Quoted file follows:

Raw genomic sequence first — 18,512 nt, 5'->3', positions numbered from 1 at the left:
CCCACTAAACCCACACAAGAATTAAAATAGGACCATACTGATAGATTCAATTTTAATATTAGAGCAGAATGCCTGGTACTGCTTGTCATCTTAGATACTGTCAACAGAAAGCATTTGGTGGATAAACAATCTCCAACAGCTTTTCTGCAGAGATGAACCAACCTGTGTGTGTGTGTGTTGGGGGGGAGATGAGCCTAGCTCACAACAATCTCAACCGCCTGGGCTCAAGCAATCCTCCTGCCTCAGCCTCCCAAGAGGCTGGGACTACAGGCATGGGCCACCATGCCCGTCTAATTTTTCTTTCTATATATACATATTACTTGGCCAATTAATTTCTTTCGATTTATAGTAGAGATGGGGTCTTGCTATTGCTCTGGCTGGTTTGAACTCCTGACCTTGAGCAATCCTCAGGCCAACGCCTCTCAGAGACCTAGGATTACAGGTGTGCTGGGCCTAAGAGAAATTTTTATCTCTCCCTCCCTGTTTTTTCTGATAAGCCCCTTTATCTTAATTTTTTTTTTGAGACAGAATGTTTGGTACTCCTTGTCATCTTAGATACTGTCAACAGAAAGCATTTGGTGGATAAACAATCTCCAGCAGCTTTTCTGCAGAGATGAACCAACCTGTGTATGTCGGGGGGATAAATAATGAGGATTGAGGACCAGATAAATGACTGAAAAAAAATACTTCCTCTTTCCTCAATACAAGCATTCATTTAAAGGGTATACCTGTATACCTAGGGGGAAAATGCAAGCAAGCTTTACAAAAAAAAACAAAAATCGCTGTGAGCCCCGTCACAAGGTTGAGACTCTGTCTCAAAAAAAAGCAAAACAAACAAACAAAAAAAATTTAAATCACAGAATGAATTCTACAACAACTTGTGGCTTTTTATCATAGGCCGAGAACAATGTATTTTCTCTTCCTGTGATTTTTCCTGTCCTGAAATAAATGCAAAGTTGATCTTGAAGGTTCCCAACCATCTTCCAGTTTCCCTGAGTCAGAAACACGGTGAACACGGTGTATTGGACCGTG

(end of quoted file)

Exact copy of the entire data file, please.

Raw genomic sequence first — 18,512 nt, 5'->3', positions numbered from 1 at the left:
CCCACTAAACCCACACAAGAATTAAAATAGGACCATACTGATAGATTCAATTTTAATATTAGAGCAGAATGCCTGGTACTGCTTGTCATCTTAGATACTGTCAACAGAAAGCATTTGGTGGATAAACAATCTCCAACAGCTTTTCTGCAGAGATGAACCAACCTGTGTGTGTGTGTGTTGGGGGGGAGATGAGCCTAGCTCACAACAATCTCAACCGCCTGGGCTCAAGCAATCCTCCTGCCTCAGCCTCCCAAGAGGCTGGGACTACAGGCATGGGCCACCATGCCCGTCTAATTTTTCTTTCTATATATACATATTACTTGGCCAATTAATTTCTTTCGATTTATAGTAGAGATGGGGTCTTGCTATTGCTCTGGCTGGTTTGAACTCCTGACCTTGAGCAATCCTCAGGCCAACGCCTCTCAGAGACCTAGGATTACAGGTGTGCTGGGCCTAAGAGAAATTTTTATCTCTCCCTCCCTGTTTTTTCTGATAAGCCCCTTTATCTTAATTTTTTTTTTGAGACAGAATGTTTGGTACTCCTTGTCATCTTAGATACTGTCAACAGAAAGCATTTGGTGGATAAACAATCTCCAGCAGCTTTTCTGCAGAGATGAACCAACCTGTGTATGTCGGGGGGATAAATAATGAGGATTGAGGACCAGATAAATGACTGAAAAAAAATACTTCCTCTTTCCTCAATACAAGCATTCATTTAAAGGGTATACCTGTATACCTAGGGGGAAAATGCAAGCAAGCTTTACAAAAAAAAACAAAAATCGCTGTGAGCCCCGTCACAAGGTTGAGACTCTGTCTCAAAAAAAAGCAAAACAAACAAACAAAAAAAATTTAAATCACAGAATGAATTCTACAACAACTTGTGGCTTTTTATCATAGGCCGAGAACAATGTATTTTCTCTTCCTGTGATTTTTCCTGTCCTGAAATAAATGCAAAGTTGATCTTGAAGGTTCCCAACCATCTTCCAGTTTCCCTGAGTCAGAAACACGGTGAACACGGTGTATTGGACCGTG